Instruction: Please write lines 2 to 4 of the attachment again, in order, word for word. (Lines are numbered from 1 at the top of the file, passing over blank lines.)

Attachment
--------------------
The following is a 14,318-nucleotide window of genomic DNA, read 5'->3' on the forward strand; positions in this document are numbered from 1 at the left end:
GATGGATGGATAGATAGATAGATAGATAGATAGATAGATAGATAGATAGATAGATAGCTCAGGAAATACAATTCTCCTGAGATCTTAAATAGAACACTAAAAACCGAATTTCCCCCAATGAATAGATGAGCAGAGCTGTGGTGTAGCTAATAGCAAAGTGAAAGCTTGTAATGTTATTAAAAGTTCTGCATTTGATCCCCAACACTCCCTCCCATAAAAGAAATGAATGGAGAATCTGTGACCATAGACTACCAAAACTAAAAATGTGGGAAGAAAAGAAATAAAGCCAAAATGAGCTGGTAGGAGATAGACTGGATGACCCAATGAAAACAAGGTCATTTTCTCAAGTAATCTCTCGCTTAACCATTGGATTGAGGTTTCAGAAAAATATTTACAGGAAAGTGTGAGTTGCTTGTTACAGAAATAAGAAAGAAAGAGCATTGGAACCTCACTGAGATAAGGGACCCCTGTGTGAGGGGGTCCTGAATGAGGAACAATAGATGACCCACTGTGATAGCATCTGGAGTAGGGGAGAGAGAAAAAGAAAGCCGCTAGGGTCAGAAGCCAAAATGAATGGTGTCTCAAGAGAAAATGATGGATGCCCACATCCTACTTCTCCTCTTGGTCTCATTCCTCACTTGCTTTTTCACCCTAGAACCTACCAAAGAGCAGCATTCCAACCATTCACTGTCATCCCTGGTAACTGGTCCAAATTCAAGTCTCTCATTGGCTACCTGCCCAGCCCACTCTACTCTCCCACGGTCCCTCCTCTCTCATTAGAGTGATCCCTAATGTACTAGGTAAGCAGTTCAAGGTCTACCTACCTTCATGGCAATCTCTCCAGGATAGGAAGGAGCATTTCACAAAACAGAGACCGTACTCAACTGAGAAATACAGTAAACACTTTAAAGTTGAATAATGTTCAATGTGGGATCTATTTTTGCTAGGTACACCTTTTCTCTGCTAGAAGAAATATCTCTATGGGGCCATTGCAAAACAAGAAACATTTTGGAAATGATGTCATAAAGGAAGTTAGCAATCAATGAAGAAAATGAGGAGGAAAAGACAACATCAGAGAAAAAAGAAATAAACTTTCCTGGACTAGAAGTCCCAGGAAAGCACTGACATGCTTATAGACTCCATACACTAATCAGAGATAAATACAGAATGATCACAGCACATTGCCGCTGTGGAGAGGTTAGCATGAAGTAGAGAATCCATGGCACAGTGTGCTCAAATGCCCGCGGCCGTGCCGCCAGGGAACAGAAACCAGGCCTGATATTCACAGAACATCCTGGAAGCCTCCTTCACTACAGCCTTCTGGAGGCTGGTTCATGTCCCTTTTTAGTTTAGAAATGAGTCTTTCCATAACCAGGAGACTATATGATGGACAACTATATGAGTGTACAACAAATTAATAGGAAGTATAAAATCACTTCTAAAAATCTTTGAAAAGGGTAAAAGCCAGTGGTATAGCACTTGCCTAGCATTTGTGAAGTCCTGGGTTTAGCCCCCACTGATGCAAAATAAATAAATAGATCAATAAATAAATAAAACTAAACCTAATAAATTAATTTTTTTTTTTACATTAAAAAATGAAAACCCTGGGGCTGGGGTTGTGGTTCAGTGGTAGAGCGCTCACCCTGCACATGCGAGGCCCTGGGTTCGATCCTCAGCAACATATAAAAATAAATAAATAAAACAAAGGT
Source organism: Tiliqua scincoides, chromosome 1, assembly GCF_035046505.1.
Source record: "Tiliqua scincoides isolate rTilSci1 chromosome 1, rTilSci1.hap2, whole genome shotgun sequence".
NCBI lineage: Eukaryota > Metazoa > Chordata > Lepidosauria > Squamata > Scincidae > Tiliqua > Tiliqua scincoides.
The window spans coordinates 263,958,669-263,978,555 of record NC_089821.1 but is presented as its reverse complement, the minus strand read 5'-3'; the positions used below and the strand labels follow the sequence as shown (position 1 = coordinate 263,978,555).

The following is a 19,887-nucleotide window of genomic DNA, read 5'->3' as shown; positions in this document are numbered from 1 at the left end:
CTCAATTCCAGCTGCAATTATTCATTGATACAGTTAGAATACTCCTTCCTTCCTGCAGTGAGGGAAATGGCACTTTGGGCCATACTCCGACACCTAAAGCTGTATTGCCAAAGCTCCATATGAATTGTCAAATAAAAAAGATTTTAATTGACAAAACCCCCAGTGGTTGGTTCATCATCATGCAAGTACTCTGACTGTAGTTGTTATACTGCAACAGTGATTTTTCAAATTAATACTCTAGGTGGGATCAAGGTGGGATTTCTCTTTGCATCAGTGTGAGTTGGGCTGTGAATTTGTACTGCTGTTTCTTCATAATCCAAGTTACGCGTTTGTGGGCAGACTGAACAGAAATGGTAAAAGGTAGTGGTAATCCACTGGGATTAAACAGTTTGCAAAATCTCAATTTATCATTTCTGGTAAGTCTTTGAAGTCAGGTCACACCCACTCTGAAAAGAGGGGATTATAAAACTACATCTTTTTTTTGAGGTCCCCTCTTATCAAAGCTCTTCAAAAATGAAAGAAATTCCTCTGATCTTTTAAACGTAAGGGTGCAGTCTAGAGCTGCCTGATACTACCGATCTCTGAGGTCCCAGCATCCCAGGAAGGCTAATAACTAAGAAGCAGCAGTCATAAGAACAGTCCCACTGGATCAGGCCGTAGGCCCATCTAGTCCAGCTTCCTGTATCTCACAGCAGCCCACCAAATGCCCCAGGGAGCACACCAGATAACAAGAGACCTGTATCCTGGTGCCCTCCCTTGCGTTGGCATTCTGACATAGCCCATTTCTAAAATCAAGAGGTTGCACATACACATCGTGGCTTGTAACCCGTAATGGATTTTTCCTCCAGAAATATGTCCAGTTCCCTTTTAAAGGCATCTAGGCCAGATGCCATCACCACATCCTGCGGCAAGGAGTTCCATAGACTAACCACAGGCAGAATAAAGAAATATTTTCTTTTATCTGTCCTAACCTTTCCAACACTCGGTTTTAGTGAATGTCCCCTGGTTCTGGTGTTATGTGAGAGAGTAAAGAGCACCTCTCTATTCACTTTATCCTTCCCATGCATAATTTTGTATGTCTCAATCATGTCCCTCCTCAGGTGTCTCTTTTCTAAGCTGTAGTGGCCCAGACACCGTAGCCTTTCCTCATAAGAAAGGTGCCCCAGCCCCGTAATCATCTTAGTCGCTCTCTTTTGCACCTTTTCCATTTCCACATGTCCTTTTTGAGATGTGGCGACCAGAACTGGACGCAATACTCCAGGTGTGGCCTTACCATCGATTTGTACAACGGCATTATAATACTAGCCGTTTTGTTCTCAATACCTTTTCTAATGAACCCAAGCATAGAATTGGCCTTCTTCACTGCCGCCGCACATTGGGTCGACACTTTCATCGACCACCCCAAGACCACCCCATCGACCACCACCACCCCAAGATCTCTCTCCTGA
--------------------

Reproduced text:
GATGGATGGATAGATAGATAGATAGATAGATAGATAGATAGATAGATAGATAGATAGCTCAGGAAATACAATTCTCCTGAGATCTTAAATAGAACACTAAAAACCGAATTTCCCCCAATGAATAGATGAGCAGAGCTGTGGTGTAGCTAATAGCAAAGTGAAAGCTTGTAATGTTATTAAAAGTTCTGCATTTGATCCCCAACACTCCCTCCCATAAAAGAAATGAATGGAGAATCTGTGACCATAGACTACCAAAACTAAAAATGTGGGAAGAAAAGAAATAAAGCCAAAATGAGCTGGTAGGAGATAGACTGGATGACCCAATGAAAACAAGGTCATTTTCTCAAGTAATCTCTCGCTTAACCATTGGATTGAGGTTTCAGAAAAATATTTACAGGAAAGTGTGAGTTGCTTGTTACAGAAATAAGAAAGAAAGAGCATTGGAACCTCACTGAGATAAGGGACCCCTGTGTGAGGGGGTCCTGAATGAGGAACAATAGATGACCCACTGTGATAGCATCTGGAGTAGGGGAGAGAGAAAAAGAAAGCCGCTAGGGTCAGAAGCCAAAATGAATGGTGTCTCAAGAGAAAATGATGGATGCCCACATCCTACTTCTCCTCTTGGTCTCATTCCTCACTTGCTTTTTCACCCTAGAACCTACCAAAGAGCAGCATTCCAACCATTCACTGTCATCCCTGGTAACTGGTCCAAATTCAAGTCTCTCATTGGCTACCTGCCCAGCCCACTCTACTCTCCCACGGTCCCTCCTCTCTCATTAGAGTGATCCCTAATGTACTAGGTAAGCAGTTCAAGGTCTACCTACCTTCATGGCAATCTCTCCAGGATAGGAAGGAGCATTTCACAAAACAGAGACCGTACTCAACTGAGAAATACAGTAAACACTTTAAAGTTGAATAATGTTCAATGTGGGATCTATTTTTGCTAGGTACACCTTTTCTCTGCTAGAAGAAATATCTCTATGGGGCCATTGCAAAACAAGAAACATTTTGGAAATGATGTCATAAAGGAAGTTAGCAATCAATGAAGAAAATGAGGAGGAAAAGACAACATCAGAGAAAAAAGAAATAAACTTTCCTGGACTAGAAGTCCCAGGAAAGCACTGACATGCTTATAGACTCCATACACTAATCAGAGATAAATACAGAATGATCACAGCACATTGCCGCTGTGGAGAGGTTAGCATGAAGTAGAGAATCCATGGCACAGTGTGCTCAAATGCCCGCGGCCGTGCCGCCAGGGAACAGAAACCAGGCCTGATATTCACAGAACATCCTGGAAGCCTCCTTCACTACAGCCTTCTGGAGGCTGGTTCATGTCCCTTTTTAGTTTAGAAATGAGTCTTTCCATAACCAGGAGACTATATGATGGACAACTATATGAGTGTACAACAAATTAATAGGAAGTATAAAATCACTTCTAAAAATCTTTGAAAAGGGTAAAAGCCAGTGGTATAGCACTTGCCTAGCATTTGTGAAGTCCTGGGTTTAGCCCCCACTGATGCAAAATAAATAAATAGATCAATAAATAAATAAAACTAAACCTAATAAATTAATTTTTTTTTTTACATTAAAAAATGAAAACCCTGGGGCTGGGGTTGTGGTTCAGTGGTAGAGCGCTCACCCTGCACATGCGAGGCCCTGGGTTCGATCCTCAGCAACATATAAAAATAAATAAATAAAACAAAGGT
Source organism: Tiliqua scincoides, chromosome 1, assembly GCF_035046505.1.
Source record: "Tiliqua scincoides isolate rTilSci1 chromosome 1, rTilSci1.hap2, whole genome shotgun sequence".